Thanks humbug my initial plan was to get a south American for their personality, but i thought that the tank was to small for them.

I will look into the west african dwarfs as well.

One dwarf that i like is the Pseudotropheus Demasoni, and combine with the electric yellow.

Do you think that might work.

I am still cycling my tank so i have plenty of time to choose.

Cheers

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A couple of LFS I know of, run by highly respected long-time cichlid guys, don't like to sell demasoni to anyone with a tank smaller than a 6 footer.  Yes they are small, but they are one of the more aggressive cichlid species in the hobby. 

If you want to go with mbuna, then probably best to stick with the more placid guys.  The yellows and rusties skippy suggests are good options.  Aceii may be another one to consider.  They tend to use more of the top part of the tank and in my experience are pretty laid back.

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There are others in the Labidochromis genus that would also be worth considering; joanjohnsonae, freibergi, nkali etc.  They are generally smaller fish with a more placid nature.  Just be aware that if you are mixing similar species in a community type tank there is a risk that offspring from the tank may be hybrids. 

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There are others in the Labidochromis genus that would also be worth considering; joanjohnsonae, freibergi, nkali etc.  They are generally smaller fish with a more placid nature.  Just be aware that if you are mixing similar species in a community type tank there is a risk that offspring from the tank may be hybrids. 

Thanks humbug

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Adding no females, and no ornaments + over stocking = a pretty chilled peacock display.

 

The drawback being weekly water changes and a diet regime that includes at least some portion of astax rich food to keep ALL fish in alpha colours.

Fruit salad peacock displays are not for everyone, but when the design requirements are

"I am trying to go for a colourfull fish tank with activity at the top middle and bottom."

Its hard to top them.

Bigger is always better, but it is 200+ Litres

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Go Dwarfs, the only draw back would be the height of the tank and having fish that will fill the entire tank.
 

I bred Demasoni for most of my fish keeping life. They are the nastiest little fish I have ever seen. If you want to do it in a tank that size give them heaps of places to hide and have a heap of fish in the tank. I was breeding in a 36x18x18 and had a minimum of 50 fish in the tank and a floor covered in 20mm PVC pipe.

 

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Have you noticed that demons seem to chill out a bit more when kept with electric yellows? Always found it an excellent combo.

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2 hours ago, Ageofaquariums said:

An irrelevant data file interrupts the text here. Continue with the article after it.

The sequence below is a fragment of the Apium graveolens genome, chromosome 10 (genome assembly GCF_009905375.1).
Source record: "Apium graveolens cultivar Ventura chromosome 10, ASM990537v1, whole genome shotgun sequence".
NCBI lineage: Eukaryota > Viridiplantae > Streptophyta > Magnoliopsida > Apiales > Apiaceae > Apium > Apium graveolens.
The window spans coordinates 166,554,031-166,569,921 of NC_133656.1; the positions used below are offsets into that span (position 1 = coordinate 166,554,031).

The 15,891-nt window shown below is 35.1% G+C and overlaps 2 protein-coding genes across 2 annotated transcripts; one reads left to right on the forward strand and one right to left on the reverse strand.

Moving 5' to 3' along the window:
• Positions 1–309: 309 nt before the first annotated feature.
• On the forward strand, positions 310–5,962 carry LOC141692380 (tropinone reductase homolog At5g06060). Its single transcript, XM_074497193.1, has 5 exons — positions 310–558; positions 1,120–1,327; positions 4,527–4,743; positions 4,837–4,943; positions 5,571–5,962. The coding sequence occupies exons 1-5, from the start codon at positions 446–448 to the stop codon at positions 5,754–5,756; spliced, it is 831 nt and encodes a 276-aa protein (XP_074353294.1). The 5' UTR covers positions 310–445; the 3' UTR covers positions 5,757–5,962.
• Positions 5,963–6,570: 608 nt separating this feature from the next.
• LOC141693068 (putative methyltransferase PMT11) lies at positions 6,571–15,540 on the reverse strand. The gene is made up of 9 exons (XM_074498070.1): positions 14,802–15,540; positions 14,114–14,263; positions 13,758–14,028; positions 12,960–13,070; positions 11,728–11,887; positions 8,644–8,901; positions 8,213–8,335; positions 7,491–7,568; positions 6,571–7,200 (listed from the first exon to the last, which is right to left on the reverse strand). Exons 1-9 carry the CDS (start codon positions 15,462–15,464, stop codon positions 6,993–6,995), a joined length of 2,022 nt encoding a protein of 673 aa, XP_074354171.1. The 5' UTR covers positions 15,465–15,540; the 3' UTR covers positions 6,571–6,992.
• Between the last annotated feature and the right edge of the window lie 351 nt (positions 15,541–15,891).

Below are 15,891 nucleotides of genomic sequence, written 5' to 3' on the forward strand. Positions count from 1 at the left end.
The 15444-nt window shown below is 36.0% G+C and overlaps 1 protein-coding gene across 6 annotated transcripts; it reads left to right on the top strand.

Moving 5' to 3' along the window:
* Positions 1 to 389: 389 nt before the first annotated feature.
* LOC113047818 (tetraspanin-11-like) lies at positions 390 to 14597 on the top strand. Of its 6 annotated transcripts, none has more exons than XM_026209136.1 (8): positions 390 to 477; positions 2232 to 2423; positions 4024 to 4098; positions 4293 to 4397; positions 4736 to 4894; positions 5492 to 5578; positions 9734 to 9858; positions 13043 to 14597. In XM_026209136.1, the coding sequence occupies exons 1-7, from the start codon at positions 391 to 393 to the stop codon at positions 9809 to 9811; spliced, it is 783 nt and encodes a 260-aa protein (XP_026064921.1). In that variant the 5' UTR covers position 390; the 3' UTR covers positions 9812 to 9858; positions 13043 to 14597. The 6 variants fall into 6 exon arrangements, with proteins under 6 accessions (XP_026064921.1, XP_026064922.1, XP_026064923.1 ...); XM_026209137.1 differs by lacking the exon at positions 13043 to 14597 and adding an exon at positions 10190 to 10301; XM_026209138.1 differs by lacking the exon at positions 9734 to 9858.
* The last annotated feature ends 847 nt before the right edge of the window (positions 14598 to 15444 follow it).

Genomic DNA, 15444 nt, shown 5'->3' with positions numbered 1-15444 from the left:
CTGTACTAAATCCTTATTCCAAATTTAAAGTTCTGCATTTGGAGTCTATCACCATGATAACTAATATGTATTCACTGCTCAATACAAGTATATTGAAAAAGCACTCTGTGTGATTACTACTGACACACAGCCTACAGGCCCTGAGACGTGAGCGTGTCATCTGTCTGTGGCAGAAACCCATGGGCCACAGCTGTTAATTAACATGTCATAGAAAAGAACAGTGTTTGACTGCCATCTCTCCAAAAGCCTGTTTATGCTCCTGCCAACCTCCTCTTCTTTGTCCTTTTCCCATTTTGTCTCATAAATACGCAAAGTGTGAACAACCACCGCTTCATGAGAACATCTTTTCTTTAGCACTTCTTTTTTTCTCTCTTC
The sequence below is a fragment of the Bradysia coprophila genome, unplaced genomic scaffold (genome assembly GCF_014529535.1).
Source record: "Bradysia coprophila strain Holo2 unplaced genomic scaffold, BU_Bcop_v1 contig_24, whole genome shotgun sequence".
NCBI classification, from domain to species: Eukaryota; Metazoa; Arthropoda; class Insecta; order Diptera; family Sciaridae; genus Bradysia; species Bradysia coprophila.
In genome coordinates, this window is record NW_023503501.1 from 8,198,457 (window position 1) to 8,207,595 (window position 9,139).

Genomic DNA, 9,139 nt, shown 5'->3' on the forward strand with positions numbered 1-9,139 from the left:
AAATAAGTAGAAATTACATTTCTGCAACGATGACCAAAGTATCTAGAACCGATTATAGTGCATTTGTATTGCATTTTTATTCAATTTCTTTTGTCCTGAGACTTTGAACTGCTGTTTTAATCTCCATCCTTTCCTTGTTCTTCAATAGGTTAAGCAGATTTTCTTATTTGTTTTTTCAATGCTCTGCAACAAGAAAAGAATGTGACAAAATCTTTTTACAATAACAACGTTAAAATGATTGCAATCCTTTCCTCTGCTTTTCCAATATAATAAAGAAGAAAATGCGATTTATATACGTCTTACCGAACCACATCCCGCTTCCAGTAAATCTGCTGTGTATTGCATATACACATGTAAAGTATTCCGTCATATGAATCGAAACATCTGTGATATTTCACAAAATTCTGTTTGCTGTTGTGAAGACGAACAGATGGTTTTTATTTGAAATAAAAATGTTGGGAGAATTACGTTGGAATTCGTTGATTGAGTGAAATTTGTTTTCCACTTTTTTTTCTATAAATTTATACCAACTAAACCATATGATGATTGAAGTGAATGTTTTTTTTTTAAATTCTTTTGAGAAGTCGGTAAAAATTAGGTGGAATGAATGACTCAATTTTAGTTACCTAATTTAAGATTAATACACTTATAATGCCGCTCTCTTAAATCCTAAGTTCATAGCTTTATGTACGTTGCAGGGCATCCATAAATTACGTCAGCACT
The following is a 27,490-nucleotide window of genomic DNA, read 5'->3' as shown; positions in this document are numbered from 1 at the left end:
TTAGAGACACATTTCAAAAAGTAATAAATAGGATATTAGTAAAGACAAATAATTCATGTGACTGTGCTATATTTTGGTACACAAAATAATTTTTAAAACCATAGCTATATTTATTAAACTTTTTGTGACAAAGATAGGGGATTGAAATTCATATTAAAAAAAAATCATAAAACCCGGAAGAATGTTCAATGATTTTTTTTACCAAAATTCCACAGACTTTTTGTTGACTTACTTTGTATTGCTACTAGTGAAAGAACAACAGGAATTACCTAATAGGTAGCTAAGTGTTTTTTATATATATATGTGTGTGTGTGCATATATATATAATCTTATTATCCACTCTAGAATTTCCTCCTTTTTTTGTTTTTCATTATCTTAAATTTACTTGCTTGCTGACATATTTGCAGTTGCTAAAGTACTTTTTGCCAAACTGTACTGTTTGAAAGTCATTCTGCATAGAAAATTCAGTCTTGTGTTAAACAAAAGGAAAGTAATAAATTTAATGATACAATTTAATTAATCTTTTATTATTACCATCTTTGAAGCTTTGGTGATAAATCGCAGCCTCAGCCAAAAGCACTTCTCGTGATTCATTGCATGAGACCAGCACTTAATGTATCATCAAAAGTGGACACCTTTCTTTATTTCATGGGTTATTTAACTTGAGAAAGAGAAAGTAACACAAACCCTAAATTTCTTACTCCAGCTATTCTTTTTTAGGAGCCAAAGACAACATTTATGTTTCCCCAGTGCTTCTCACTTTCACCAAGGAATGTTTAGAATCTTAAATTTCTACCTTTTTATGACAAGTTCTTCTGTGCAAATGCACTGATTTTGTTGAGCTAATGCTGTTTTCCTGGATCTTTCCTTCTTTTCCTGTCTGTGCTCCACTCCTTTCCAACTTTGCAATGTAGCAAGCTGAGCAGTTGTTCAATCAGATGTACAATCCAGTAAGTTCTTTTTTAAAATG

Have you noticed that demons seem to chill out a bit more when kept with electric yellows? Always found it an excellent combo.

I had my colony (many moons ago) in with yellows and it was definitely better that way.  The yellows bred a lot less than they did with other tankmates - but at the time the demasoni were worth significantly more so that didn't bother me.

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Not as colorful as a peacock tank but why not look into tangs. Cyps and some shell dwellers would look asesome in that tank

 

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Thanks all for your advice so far...

I have been continuing my research, and i love that acei would be active towards the top of the tank, but i think my tank would be too narrow for them at 2ft wide , is that correct??

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Width is fine for accei as they are a smaller mbuna species. An interesting tactic to get them higher in the water column would be to use a cool central bit of wood, like 2 bits of goldvine stuck together (branches at top and branches at bottom). I know, I know....  rift lake tanks dont use drift wood BUT pseudotropheus acei are often collected around wood in Lake Malawi, so its kinda biotype correct lol. If you are worried about wood dropping pH just have a good amount of coral rubble in filter, or chunks of texas rock or even coral sand as a substrate. The only other concern really is it making water a bit yellow from tannin, easy prevented using chemical filtration.

 

Anyway an option for you :)

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Width is fine for accei as they are a smaller mbuna species. An interesting tactic to get them higher in the water column would be to use a cool central bit of wood, .

 

Anyway an option for you

Thanks Ageofaquariums, i have adapted this idea abit and i have created something like a pyramid using texas rock in the middle of the tank.